'There will not be much political writing in this or any other year that is carried off with such style' The Times.
A TIMES BOOK OF THE YEAR.
'A quite brilliant dissection of the cultural roots of the Brexit narrative' David Miliband.
'Hugely entertaining and engrossing' Roddy Doyle.
'Best book about the English that I've read for ages' Billy Bragg.
'A wildly entertaining but uncomfortable read ... Pitilessly brilliant' Jonathan Coe.
In exploring the answers to the question: 'why did Britain vote leave?', Fintan O'Toole finds himself discovering how trivial journalistic lies became far from trivial national obsessions; how the pose of indifference to truth and historical fact has come to define the style of an entire political elite; how a country that once had colonies is redefining itself as an oppressed nation requiring liberation; the strange gastronomic and political significance of prawn-flavoured crisps, and their role in the rise of Boris Johnson; the dreams of revolutionary deregulation and privatisation that drive Arron Banks, Nigel Farrage and Jacob Rees-Mogg; and the silent rise of English nationalism, the force that dare not speak its name.
He also discusses the fatal attraction of heroic failure, once a self-deprecating cult in a hugely successful empire that could well afford the occasional disaster: the Charge of the Light Brigade, or Franklin lost in the Arctic. Now failure is no longer heroic it is just failure, and its terrible costs will be paid by the most vulnerable of Brexit's supporters, and by those who may suffer the consequences of a hard border in Ireland and the breakdown of a fragile peace.
'[O'Toole] is a sharp thinker and he makes many good points ... There is also a lot to learn from his incidental arguments. This is a literary book and I was delighted' The Times.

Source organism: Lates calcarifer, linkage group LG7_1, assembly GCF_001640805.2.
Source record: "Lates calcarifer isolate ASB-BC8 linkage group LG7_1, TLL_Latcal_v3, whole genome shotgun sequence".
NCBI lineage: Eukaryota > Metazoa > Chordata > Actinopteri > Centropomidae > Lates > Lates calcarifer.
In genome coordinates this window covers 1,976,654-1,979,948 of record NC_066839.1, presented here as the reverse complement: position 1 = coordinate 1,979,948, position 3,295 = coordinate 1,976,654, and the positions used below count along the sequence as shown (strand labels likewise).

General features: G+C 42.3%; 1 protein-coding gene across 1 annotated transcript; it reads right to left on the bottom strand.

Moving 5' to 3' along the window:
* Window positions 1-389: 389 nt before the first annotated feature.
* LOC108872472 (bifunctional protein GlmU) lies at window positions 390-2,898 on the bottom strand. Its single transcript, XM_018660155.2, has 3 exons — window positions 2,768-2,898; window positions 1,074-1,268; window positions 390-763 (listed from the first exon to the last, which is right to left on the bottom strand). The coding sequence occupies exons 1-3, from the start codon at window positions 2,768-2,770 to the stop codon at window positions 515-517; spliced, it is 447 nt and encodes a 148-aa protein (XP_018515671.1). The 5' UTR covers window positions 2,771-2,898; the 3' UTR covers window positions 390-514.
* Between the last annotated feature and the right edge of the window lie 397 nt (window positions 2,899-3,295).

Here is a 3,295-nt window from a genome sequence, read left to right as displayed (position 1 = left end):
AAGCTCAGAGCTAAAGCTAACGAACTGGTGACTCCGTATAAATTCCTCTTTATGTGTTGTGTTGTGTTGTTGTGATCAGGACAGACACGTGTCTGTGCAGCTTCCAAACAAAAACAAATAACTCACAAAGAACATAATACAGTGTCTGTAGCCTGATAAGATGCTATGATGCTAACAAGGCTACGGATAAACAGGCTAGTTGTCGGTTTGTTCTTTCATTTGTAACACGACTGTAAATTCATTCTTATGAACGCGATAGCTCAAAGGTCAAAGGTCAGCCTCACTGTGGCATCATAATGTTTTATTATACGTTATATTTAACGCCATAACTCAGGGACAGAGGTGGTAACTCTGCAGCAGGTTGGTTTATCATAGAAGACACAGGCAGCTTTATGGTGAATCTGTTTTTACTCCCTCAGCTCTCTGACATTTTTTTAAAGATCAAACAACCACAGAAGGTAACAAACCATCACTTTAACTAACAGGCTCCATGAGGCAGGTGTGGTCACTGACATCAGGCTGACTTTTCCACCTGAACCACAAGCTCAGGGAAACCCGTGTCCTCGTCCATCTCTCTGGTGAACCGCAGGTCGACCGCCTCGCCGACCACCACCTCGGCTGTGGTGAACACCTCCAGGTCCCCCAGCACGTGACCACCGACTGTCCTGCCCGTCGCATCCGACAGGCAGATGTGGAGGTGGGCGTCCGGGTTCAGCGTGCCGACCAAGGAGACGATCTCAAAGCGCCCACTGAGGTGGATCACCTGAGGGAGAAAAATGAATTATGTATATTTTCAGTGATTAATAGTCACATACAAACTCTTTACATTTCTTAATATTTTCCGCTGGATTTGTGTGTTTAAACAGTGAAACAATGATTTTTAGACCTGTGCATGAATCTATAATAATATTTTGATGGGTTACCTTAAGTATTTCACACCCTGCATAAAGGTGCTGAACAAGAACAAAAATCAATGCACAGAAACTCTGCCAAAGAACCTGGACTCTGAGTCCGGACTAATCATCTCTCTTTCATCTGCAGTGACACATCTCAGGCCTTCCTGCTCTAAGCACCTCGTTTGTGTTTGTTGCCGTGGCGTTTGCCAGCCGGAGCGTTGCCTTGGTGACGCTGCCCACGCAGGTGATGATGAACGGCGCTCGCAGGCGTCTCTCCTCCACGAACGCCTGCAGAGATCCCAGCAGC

'The psychopathology of Brexit is at the heart of Fintan O'Toole's compact counterblast' Times Educational Supplement.
'A witty attack on the fantasies that drove Brexit ... Clever, over the top, but entertaining political writing' The Times, Books of the Year.
'Fintan O'Toole's searing polemic [is] expertly researched and full of unexpectedly funny vignettes' Sunday Business Post, Books of the Year.
'What gives this book its distinction is the fact that [O'Toole] is as adept at analysing character (as revealed by language) as he is at marshalling statistics ... O'Toole uncovers and dissects it with the deliberate, affectless skill of a virtuoso surgeon. The result, for me, is a wildly entertaining but uncomfortable read. In short, he has nailed us to the floor with a nine-inch nail. It's certainly not easy bein' English these days, and O'Toole, with this pitilessly brilliant book, has just made it at least fifty shades harder' Jonathan Coe, Irish Times.
'[The Euro] is what British conservative thought has feared since the 1970s. Readers interested in exploring these fears, and pretty much everyone else, should read [this]' Sunday Business Post.
'O'Toole offers a central, sexual metaphor for the fall, in which England alternately dominates and submits' Guardian.
'Britain's psychodrama, as Fintan O'Toole reminds us in his brilliant book, is almost entirely about its reaction to winning World War II, but losing its empire' --Sunday Business Post'O'Toole has been one of the most astute commentators on Brexit, and here he offers his analysis on the forces in the English psyche that brought it about. Nor does he pull any punches ... He writes to devastating effect, his framing of Brexit as a "weird psychodrama" raising some uncomfortable questions' --Herald'Fintan O'Toole [...] displays an amazing command of the facts, but what distinguishes his book is the quality of the mind at work, the sharpness of the analysis, the style. O'Toole even makes you feel sorry for the Brexit leaders and that is no small achievement' --Colm Tóibín, Irish Independent, Books of the Year